Degree: Clinical Psychology, Indiana State University
Research Interests/Specialties: Mindfulness, obesity and weight loss, and Diabetes-Type II adherence. Specialization in Health Psychology and Behavioral Medicine with an emphasis in primary care and chronic disease management.
Joined ISU: August, 2011
Dr. Leigh earned a B.A. in Psychology, with Distinction, from the University of Washington (UW); graduating Magna Cum Laude and Phi Beta Kappa in 2004. While at the University of Washington she worked with G. Alan Marlatt, Ph.D., in the Addictive Behaviors Research Center (ABRC). Dr. Leigh assisted the ABRC team in the development of a NIDA funded R21 that explored the efficacy of a mindfulness-based approach to drug/alcohol relapse prevention (Mindfulness-Based Relapse Prevention; MBRP). After graduating, she worked as a Research Coordinator with Clayton Neighbors, Ph.D., int he UW Department of Psychiatry and Behavioral Sciences working on a NIAAA R01 (Social Norms and Alcohol Prevention; SNAP).
Dr. Leigh earned her M.S. in Psychology in 2007 and her Psy.D. in Clinical Psychology in 2010 from Indiana State University (ISu). As a student at ISU, Dr. Leigh worked with Jean Kristeller, Ph.D., on a NCCAM funded study examining the efficacy of a mindfulness-based intervention for weight loss (MB-EAT). She completed her one-year internship in 2010 in Health Psychology/Behavioral Medicine at Louis Stokes Cleveland DVAMC. Dr. Leigh completed her postdoctoral fellowship in 2011 as the Primary Care fellow at Louis Stokes Cleveland DVAMC.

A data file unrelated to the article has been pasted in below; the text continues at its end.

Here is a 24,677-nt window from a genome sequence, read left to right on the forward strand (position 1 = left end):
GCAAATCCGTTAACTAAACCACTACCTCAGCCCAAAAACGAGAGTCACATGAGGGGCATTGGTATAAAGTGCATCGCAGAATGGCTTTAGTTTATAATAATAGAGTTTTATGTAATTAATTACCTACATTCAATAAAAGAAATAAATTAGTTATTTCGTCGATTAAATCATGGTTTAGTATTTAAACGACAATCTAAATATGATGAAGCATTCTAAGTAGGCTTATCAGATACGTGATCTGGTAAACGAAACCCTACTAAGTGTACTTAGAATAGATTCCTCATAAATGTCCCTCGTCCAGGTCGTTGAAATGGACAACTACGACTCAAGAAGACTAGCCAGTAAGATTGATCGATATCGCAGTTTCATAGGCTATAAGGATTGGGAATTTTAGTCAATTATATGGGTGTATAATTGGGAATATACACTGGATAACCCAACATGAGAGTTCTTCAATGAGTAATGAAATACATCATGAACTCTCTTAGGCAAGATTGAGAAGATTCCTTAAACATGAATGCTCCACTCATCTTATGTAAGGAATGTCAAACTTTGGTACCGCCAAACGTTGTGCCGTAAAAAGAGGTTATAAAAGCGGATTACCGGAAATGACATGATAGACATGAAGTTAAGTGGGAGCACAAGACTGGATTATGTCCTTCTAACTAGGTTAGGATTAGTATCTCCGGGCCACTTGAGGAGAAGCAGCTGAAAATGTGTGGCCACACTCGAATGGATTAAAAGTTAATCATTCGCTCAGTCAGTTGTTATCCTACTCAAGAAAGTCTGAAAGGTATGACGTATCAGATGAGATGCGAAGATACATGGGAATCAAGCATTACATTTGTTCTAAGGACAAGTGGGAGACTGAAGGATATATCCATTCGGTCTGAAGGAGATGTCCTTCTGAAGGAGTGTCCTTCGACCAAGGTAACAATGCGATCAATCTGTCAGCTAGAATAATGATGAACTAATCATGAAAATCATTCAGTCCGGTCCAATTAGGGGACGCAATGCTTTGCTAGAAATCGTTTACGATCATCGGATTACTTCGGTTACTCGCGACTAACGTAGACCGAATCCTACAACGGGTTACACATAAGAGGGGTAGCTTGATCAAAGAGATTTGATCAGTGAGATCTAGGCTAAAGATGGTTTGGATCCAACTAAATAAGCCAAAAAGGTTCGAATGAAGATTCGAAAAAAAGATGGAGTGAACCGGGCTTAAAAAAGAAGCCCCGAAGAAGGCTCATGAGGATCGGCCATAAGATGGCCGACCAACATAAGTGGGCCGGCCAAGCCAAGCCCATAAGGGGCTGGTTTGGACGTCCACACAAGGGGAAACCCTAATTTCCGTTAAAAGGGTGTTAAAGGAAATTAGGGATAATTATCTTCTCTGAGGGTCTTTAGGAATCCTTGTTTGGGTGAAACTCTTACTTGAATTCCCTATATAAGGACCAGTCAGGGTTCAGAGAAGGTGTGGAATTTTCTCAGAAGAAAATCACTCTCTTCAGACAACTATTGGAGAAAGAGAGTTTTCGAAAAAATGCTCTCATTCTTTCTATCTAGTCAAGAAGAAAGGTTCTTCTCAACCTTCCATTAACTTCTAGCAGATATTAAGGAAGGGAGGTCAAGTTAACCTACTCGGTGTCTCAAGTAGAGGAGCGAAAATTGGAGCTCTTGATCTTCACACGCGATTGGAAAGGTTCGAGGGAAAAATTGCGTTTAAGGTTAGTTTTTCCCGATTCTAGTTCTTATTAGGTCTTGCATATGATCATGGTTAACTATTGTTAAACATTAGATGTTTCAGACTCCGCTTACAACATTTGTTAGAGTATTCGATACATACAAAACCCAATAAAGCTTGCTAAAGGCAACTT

Dr. Leigh's primary research interests are in the areas of mindfulness techniques and relatedness to psychological indices/behaviors, obesity and weight loss, and Diabetes-Type II adherence issues.
Dr. Leigh teaches graduate and undergraduate courses in Health Psychology and related topics. Her primary clinical interest is in adjustment to chronic medical conditions (with an emphasis on DM-II), adherence, weight loss/obesity, and smoking cessation. Dr. Leigh has specialized training in primary care/behavioral medicine, which includes working with a geriatric population, conducting bariatric pre-surgical psychological evaluations, and assessments of cognitive functioning/capacity evaluations.
Leigh, J., & Anderson, V. (2009, May). Self-Determined Mindfulness and Attachment Style in College Students. Poster presented at the annual conference of the Midwestern Psychological Association, Chicago, IL.
Leigh, J., & Neighbors, C. (2009). Enhancement motives mediate the positive association between min/body awareness and college student drinking. Journal of Socail and Clinical Psychology, 28(5), 650-669.
Leigh, J., Neighbors, C. (2006, November). Mindfulness and Alcohol Consumption: Are College Men Mindful Drinkers? Poster presented at the annual conference of the Association for Behavior and Cognitive Therapy, Chicago, IL.
Sullivan, M.S., Leigh, J., Gaster, B. (2006). Training internists in shared decision making about chronic opioid treatment for non-cancer pain. Journal of General Internal Medicine, 21, 360-362.
Leigh, J., Johnson, T., Bowen, S., Marlatt, G.A. (2005, November). Spirituality, Mindfulness, and Substance Abuse: Study II. Poster presented at the annual conference of the Association for Behavior and Cognitive Therapy, Washington, D.C.
Leigh, J., Bowen, S., Marlatt, G.A. (2005). Spirituality, mindfulness and substance abuse. Addictive Behaviors, 30(7), 1335-1341.